Hospitalized Children Have Increasingly Complex Illnesses
These children utilize more hospital technology-assisted resources, have increasing costs
TUESDAY, Sept. 21 (HealthDay News) -- Medically complex children with one or more chronic diseases make up an increasing proportion of pediatric hospital admissions and account for increased use of hospital resources, according to research published online Sept. 20 in Pediatrics.
Katherine H. Burns, M.D., of the University of Arkansas for Medical Sciences in Little Rock, and colleagues used national data to determine changes in the prevalence of hospital admissions for medically complex children -- those with one or more complex chronic conditions (CCCs) -- from 1991 to 2005. The researchers noted consistent increases in hospitalization rates for children with diagnoses in multiple CCC categories, but stable hospitalization rates for children with cerebral palsy alone, leading them to conclude that the medical complexity of hospitalized children has increased over the past 15 years.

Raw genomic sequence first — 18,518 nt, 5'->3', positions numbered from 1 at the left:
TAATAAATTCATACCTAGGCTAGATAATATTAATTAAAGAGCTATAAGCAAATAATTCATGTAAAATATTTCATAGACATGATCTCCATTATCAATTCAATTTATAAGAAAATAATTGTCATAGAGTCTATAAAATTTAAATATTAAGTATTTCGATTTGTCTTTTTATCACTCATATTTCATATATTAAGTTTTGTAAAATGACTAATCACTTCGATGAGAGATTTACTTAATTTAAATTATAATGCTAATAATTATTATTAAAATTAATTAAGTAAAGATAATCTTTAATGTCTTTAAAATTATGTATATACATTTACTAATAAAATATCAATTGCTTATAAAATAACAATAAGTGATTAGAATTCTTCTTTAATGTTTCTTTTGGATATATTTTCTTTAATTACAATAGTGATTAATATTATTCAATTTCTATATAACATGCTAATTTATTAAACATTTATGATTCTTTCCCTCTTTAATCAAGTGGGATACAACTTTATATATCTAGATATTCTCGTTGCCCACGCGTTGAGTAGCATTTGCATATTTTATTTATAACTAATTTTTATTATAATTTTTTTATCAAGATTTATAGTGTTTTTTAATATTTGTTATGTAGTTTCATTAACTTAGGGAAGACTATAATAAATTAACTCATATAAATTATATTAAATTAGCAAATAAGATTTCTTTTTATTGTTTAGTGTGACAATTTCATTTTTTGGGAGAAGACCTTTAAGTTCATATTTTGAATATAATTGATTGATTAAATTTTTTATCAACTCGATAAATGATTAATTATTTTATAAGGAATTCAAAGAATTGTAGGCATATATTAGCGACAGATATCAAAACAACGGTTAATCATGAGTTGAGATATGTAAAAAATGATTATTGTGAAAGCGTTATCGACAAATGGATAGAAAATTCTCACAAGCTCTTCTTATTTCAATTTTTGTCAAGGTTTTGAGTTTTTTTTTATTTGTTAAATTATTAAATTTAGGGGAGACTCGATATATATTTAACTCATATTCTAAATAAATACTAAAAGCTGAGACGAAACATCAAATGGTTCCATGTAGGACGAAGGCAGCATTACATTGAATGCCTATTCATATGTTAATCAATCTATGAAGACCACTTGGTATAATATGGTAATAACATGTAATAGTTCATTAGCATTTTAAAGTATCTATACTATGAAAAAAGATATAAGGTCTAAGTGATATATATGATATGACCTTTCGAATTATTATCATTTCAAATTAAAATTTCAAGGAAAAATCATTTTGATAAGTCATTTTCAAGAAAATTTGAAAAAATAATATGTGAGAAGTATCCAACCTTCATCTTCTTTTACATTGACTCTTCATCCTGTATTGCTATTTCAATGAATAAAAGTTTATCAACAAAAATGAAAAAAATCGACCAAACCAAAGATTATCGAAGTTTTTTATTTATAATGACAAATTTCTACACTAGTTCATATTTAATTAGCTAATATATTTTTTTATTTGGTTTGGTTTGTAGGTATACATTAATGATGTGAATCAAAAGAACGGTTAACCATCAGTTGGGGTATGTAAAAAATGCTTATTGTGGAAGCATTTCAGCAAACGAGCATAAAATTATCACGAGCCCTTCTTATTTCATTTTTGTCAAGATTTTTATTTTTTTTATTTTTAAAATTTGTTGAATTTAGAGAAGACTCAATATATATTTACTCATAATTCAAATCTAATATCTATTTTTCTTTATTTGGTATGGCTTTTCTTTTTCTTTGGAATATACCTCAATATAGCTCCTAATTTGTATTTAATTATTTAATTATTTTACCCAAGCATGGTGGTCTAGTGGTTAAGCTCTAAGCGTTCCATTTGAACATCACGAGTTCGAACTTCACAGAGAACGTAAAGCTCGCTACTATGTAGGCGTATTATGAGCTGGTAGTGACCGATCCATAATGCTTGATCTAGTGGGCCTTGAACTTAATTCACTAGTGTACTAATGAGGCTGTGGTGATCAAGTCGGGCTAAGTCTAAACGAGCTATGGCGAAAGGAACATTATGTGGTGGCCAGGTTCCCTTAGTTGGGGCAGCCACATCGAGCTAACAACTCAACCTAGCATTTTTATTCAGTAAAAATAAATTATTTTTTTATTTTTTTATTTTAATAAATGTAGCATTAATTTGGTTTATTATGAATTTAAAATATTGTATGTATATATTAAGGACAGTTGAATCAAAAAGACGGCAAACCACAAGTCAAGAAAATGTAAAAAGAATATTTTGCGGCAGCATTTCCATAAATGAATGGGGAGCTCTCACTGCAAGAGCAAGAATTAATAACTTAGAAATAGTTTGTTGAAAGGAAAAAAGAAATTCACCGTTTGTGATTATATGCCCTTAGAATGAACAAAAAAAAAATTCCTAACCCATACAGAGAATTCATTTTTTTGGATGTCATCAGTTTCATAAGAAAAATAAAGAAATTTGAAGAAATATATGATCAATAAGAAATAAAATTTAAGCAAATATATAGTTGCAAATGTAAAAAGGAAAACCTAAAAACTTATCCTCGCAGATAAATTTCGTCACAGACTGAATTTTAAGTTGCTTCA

Tamara D. Simon, M.D., of the University of Utah in Salt Lake City, and colleagues conducted a retrospective observational study using Kids Inpatient Databases to examine medical complexity in pediatric hospitalizations in the United States. Hospitalizations for CCC-associated indications accounted for 22.7 to 26.1 percent of pediatric hospital days, 37.1 to 40.6 percent of pediatric hospital charges, 41.9 to 43.2 percent of deaths, and, for 2006, 73 to 92 percent of technology-assisted procedures.
"Simon et al and Burns et al have provided a clarion call to the pediatric health care community that will require pediatric care providers, health care policy makers and payers, patients, and families to work cooperatively to develop systems of high-quality, cost-efficient, comprehensive, coordinated, and patient- and family-centered inpatient and outpatient care for this growing population of children and youth with complex medical conditions," write the authors of an accompanying editorial.